Booz Allen Hamilton’s financial year starts in April, and the company reported the percentages of Q2 2022 net sales results across three main customer segments:

  • Defense Clients: 44%
  • Intelligence Clients: 19%
  • Civil Clients: 34%


BAH achieved 9.2% revenue growth for the quarter, driven by the Civil Clients segment. The company remains committed to M&A activity to help it reach an adjusted EBITDA target of $1.2 billion - $1.3 billion in fiscal 2025.

Turning to the backlog, BAH saw growth of 9.8% Y/Y to $31.8 billion—a record amount for the firm.

The company slightly increased its expectations for fiscal year 2023. Revenue growth is forecasted between 8% - 10%, inclusive of 1 - 2% inorganic contributions. Operating cash flow of $875m - $950m is forecasted.

Government revenue share

Booz Allen Hamilton relied on U.S. government contracts for 97% of its fiscal 2022 revenue, comparable to Lockheed Martin’s 99% government contract exposure.

Defense sector peer analysis

The defense sector has had lackluster growth in the previous decade. Against the backdrop of a looming recession and rising interest rates to stem inflation:

  • Lockheed Martin and Booz Allen Hamilton could be in better positions to weather economic headwinds given their high proportion of government spending as a percentage of their revenues.
  • Boeing is most exposed to commercial developments in the aviation sector.
  • Raytheon could benefit should the air traffic recovery continue.


As shown on Figure 9, all four companies rely heavily on government sales.

  • For Booz Allen Hamilton, the U.S. government contributes as much as 97% of the company’s sales.
  • For defense heavyweight Lockheed Martin, 2021 revenues from global government sales were 99%, with 71% coming from sales to the U.S. government alone.
  • Boeing and Raytheon also generated much of their sales in 2021 from U.S. government contracts: 49% for Boeing and 48% for Raytheon.

In conclusion, we again posit that monitoring the public procurement activity of major defense sector firms is worthwhile due to their well-documented dependence on government contracting. This holds particularly true in light of the relationship between government receivables and stock movement, as we discussed in a previous FactSet Insight article, Government Receivables as a Stock Market Signal.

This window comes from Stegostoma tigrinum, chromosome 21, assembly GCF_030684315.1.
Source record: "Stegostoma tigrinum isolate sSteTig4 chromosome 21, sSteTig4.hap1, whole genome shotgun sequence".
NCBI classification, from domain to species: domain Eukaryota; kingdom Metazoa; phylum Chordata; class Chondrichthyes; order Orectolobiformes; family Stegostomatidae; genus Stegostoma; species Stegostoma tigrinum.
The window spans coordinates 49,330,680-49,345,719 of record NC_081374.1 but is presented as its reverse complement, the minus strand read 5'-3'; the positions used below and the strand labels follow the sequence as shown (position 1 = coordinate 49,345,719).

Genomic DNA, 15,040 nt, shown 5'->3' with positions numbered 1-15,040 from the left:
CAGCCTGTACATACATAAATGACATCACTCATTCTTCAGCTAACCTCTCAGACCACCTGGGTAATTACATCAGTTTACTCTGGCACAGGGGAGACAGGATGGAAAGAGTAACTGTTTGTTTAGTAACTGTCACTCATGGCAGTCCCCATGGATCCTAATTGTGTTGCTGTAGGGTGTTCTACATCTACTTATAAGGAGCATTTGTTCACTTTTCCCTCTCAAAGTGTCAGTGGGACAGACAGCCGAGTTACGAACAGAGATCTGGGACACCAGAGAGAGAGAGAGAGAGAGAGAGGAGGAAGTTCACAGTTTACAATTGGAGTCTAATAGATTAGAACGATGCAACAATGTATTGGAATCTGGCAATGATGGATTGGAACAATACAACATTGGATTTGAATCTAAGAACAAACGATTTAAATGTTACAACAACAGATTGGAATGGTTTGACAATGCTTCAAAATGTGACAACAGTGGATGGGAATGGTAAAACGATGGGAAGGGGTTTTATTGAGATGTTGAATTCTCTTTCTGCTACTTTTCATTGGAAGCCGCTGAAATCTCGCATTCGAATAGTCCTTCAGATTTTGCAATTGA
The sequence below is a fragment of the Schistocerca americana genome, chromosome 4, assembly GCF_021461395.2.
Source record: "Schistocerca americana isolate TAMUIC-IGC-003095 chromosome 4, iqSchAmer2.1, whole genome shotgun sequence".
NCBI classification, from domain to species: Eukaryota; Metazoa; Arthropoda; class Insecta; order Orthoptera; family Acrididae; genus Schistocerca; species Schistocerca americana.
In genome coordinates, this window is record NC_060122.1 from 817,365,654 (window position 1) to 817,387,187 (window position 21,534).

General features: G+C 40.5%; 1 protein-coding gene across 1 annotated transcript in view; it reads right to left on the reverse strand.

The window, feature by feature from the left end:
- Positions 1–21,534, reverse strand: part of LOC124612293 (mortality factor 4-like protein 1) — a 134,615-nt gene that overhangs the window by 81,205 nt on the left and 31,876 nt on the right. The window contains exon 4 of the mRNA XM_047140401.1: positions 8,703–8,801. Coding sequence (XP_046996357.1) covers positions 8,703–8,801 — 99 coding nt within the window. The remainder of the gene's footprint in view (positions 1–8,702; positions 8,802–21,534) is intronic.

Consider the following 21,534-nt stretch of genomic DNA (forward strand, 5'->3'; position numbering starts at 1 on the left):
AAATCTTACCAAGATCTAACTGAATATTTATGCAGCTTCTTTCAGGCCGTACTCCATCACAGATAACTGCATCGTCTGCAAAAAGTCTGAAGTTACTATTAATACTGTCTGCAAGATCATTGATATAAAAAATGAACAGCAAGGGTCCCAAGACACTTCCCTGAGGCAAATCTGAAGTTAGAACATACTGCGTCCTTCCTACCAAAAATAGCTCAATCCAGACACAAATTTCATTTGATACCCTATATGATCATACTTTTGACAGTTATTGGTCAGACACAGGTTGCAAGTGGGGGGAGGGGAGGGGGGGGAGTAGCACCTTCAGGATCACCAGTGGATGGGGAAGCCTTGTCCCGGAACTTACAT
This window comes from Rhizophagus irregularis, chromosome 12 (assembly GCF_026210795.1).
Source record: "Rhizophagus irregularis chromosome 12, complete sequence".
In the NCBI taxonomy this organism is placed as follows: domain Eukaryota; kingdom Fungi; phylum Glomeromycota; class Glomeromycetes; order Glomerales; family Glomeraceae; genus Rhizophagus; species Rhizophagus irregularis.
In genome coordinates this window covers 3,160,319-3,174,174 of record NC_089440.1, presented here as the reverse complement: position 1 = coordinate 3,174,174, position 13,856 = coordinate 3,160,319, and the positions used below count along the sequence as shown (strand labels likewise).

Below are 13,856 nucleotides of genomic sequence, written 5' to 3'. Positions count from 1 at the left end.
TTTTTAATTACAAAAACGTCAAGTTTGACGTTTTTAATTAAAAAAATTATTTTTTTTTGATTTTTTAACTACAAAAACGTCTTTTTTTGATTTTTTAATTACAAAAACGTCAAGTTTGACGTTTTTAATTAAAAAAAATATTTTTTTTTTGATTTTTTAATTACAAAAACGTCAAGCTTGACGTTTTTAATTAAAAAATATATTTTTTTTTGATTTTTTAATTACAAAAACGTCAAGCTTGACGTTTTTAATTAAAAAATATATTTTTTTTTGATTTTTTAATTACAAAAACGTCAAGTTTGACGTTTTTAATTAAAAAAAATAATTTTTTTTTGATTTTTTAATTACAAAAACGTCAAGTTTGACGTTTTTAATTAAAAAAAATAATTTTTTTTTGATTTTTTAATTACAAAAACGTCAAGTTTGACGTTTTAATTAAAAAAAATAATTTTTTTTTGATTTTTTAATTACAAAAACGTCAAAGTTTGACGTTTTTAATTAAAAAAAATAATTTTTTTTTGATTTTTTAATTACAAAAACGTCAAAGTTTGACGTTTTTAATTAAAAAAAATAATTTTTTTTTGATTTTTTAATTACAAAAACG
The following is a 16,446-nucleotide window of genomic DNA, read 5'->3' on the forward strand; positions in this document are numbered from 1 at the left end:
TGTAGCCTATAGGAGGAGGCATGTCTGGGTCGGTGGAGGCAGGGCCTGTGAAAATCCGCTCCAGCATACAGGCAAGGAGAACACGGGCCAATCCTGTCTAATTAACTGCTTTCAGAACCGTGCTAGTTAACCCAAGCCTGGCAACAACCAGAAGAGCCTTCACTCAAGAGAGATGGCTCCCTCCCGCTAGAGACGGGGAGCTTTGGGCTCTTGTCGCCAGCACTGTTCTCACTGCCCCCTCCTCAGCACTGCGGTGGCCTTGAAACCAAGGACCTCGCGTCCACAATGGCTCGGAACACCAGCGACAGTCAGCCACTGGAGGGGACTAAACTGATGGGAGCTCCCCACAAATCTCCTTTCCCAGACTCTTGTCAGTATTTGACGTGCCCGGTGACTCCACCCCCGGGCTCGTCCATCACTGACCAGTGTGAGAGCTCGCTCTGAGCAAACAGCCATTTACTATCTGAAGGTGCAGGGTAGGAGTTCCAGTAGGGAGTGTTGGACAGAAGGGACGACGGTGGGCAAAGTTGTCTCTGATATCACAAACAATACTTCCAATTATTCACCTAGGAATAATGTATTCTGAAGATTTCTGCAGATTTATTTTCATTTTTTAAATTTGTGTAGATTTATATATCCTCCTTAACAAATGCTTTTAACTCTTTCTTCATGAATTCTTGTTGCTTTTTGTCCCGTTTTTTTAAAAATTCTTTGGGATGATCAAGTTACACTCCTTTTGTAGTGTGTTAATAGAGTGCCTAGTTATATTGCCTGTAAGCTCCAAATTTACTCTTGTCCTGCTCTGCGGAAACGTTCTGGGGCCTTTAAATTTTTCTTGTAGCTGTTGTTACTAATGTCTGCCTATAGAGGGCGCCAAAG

This blog post has been written by a third-party contributor and does not necessarily reflect the opinion of FactSet. The information contained in this blog post is not legal, tax, or investment advice. FactSet does not endorse or recommend any investments and assumes no liability for any consequence relating directly or indirectly to any action or inaction taken based on the information contained in this article.

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Ivo Kolchev

Data Analyst

Mr. Ivo Kolchev is a data analyst serving clients in the asset management industry. Previously, he worked at the Bulgarian Stock Exchange cash market operations desk as an analyst/portfolio manager focusing on Western Europe. Mr. Kolchev earned a Master’s in Finance from the University of National and World Economy and has passed Level 3 of the CFA exam. He is a regular contributor to the TenderAlpha.com blog and seekingalpha.com.


The information contained in this article is not investment advice. FactSet does not endorse or recommend any investments and assumes no liability for any consequence relating directly or indirectly to any action or inaction taken based on the information contained in this article.